Thomas and Anna Morrissey House
|Location||190 W. 9th St., Holland, Michigan|
|Area||less than one acre|
|Architectural style||Hall and parlor|
|NRHP reference #||99000337|
|Added to NRHP||March 29, 1999|
The Thomas and Anna Morrissey House was built as a private house, located at 190 West 9th Street in Holland, Michigan. It was listed on the National Register of Historic Places in 1999.It is one of the few houses in the area still standing that survived the disastrous 1871 forest fire that decimated Holland. The house has been restored to how it would have appeared in 1871, and is operated by the Holland Museum as the Settlers House Museum.
Holland is a city in the western region of the Lower Peninsula of the U.S. state of Michigan. It is situated near the eastern shore of Lake Michigan on Lake Macatawa, which is fed by the Macatawa River.
The National Register of Historic Places (NRHP) is the United States federal government's official list of districts, sites, buildings, structures, and objects deemed worthy of preservation for their historical significance. A property listed in the National Register, or located within a National Register Historic District, may qualify for tax incentives derived from the total value of expenses incurred preserving the property.
Holland was first settled by Dutch immigrants who arrived in 1847, led by Rev. Albertus C. Van Raalte. Van Raalte platted the "West Addition," where this house is located, in 1867. Although the construction date of this house is not recorded, beginning in 1867, ship's carpenter Thomas Morrissey and his wife Anna paid taxes on this lot at a rate suggesting that this house existed at the time. However, they did not actually purchase the lot until 1870.
The Morriseys sold the house in 1870 to Hermanus Boone, and moved to Saugatuck, Michigan, where Thomas died the following year. Boone likely did not live in the house, but rather rented it out. In 1873 Boone sold the house to David and Hermina Dangremond Bertsch. Bertsch worked at the tannery owned by his brother John and Isaac Cappon, whose own house is nearby. The Bertsches lived in the house until 1880. The house was sold multiple times over the next ten years; later owners included fire insurance agent Hermanus Dangremond and his wife Emma, bookseller/stationer Leendert Kanters and his wife Minnie, Heinrich and Annie Eigner, and Nancy Charter. The Charter family owned the house from 1890 to 1952, renting it out to various tenants.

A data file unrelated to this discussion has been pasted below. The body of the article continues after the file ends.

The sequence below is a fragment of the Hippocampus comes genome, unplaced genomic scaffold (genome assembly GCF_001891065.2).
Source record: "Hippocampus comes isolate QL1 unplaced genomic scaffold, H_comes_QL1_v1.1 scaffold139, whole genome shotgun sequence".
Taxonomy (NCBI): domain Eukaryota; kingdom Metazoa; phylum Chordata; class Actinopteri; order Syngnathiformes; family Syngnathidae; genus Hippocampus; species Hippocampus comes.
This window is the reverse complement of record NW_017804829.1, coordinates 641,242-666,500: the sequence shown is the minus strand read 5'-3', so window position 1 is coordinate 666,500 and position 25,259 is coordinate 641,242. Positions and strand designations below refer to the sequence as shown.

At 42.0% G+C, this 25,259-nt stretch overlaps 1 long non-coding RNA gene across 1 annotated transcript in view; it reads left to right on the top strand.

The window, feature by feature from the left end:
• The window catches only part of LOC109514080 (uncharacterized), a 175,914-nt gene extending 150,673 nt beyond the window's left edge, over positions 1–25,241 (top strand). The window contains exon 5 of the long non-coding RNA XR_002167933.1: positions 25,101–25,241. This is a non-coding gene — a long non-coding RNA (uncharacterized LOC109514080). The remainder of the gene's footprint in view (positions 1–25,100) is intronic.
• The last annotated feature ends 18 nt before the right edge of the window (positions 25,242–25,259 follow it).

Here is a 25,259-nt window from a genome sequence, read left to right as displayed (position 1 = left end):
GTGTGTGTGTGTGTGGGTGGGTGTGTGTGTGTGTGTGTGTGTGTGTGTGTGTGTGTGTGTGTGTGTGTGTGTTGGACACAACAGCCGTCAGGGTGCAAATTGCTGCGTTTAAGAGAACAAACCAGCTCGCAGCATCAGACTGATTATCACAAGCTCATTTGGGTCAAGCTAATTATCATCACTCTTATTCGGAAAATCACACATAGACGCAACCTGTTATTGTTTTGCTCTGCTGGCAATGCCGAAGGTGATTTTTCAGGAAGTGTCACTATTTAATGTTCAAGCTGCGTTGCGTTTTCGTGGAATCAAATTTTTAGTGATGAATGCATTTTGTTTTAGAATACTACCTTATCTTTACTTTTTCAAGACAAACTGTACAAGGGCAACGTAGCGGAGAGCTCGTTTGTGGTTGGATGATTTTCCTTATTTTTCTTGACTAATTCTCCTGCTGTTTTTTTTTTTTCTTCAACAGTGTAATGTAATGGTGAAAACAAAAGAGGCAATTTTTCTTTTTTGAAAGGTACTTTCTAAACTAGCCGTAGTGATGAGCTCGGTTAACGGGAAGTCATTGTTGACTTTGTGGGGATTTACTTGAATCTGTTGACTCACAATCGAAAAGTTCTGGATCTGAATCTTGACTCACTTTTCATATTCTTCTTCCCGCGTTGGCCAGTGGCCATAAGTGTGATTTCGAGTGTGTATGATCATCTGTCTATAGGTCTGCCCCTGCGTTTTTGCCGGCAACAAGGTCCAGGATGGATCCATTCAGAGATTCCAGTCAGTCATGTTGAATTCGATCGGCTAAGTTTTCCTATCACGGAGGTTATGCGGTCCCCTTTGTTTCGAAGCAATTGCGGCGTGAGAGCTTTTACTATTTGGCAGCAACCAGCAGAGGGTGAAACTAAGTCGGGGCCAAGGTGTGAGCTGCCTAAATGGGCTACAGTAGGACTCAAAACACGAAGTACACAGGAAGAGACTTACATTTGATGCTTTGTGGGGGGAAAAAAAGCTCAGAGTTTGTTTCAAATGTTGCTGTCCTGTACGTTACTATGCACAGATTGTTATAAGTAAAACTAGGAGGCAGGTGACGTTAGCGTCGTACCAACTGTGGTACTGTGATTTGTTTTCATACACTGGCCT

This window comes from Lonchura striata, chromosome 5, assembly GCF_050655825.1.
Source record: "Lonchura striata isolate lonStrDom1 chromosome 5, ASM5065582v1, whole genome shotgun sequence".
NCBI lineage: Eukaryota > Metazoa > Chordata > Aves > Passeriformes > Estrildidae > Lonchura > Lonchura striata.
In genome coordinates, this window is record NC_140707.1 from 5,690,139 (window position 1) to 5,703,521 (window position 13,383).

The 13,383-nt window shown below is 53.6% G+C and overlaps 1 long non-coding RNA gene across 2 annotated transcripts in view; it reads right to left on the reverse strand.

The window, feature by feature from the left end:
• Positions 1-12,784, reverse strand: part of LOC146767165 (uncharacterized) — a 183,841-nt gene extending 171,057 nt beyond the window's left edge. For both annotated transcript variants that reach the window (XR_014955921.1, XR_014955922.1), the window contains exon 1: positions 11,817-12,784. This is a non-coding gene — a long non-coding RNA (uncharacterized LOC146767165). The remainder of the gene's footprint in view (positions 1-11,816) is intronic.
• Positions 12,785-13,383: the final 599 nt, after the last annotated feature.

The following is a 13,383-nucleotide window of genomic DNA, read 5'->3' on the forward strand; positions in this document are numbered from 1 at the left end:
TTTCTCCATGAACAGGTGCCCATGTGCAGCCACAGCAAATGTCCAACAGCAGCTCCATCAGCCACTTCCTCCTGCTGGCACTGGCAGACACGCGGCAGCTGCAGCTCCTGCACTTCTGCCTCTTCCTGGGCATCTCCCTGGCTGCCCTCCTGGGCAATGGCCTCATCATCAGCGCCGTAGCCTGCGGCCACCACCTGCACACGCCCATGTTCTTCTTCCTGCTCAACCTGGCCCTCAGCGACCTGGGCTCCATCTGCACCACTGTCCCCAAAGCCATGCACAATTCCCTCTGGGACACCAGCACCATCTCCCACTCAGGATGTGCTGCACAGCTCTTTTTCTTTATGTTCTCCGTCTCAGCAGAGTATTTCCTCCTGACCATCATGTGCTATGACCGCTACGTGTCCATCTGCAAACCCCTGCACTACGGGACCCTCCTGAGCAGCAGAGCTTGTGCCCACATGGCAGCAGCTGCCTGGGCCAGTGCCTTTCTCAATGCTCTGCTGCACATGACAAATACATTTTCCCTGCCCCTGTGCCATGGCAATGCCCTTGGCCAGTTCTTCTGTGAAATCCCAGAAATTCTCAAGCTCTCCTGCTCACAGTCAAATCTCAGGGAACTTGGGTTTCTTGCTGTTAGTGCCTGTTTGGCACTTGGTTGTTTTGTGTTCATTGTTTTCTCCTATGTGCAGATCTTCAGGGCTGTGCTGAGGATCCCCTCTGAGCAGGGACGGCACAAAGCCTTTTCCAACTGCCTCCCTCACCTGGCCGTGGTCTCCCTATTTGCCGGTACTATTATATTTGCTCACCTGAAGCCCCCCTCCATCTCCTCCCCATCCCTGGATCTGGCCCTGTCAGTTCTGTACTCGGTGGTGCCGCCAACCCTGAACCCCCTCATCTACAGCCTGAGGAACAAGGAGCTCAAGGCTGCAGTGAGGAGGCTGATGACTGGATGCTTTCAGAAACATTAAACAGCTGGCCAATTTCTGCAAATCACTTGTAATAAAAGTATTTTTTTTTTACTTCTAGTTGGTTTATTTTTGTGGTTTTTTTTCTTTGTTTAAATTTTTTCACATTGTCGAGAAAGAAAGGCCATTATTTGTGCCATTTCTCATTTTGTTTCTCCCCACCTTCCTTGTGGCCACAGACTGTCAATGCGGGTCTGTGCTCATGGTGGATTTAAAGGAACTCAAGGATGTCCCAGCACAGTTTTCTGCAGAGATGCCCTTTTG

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Stephen and Margearet Boneburg purchased the property in 1952, and lived until Margearet Boneburg died in 1996. The city of Holland purchased the house in 1996 with the intent of restoring it to be a historic house museum.The house is now open seasonally from mid-May through September, along with the nearby Isaac Cappon House.
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The Morrissey House is a one-and-one-half-story balloon frame side-gable hall and parlor house with a lean-to addition in the rear. The house has clapboarded walls, plain corner boards, and raking cornices without returns. The front facade has a center entrance flanked by square-head six-over-six windows with board frames. The original portion of the house measures 24 by 15 feet; the addition nearly doubles the house's depth. Most of the house is supported by brick piers, but a small section has a dirt-floored cellar underneath.
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On the interior, the original section contains a main room and bedroom. An enclosed staircase access the upper floor. The addition contains a kitchen and pantry.
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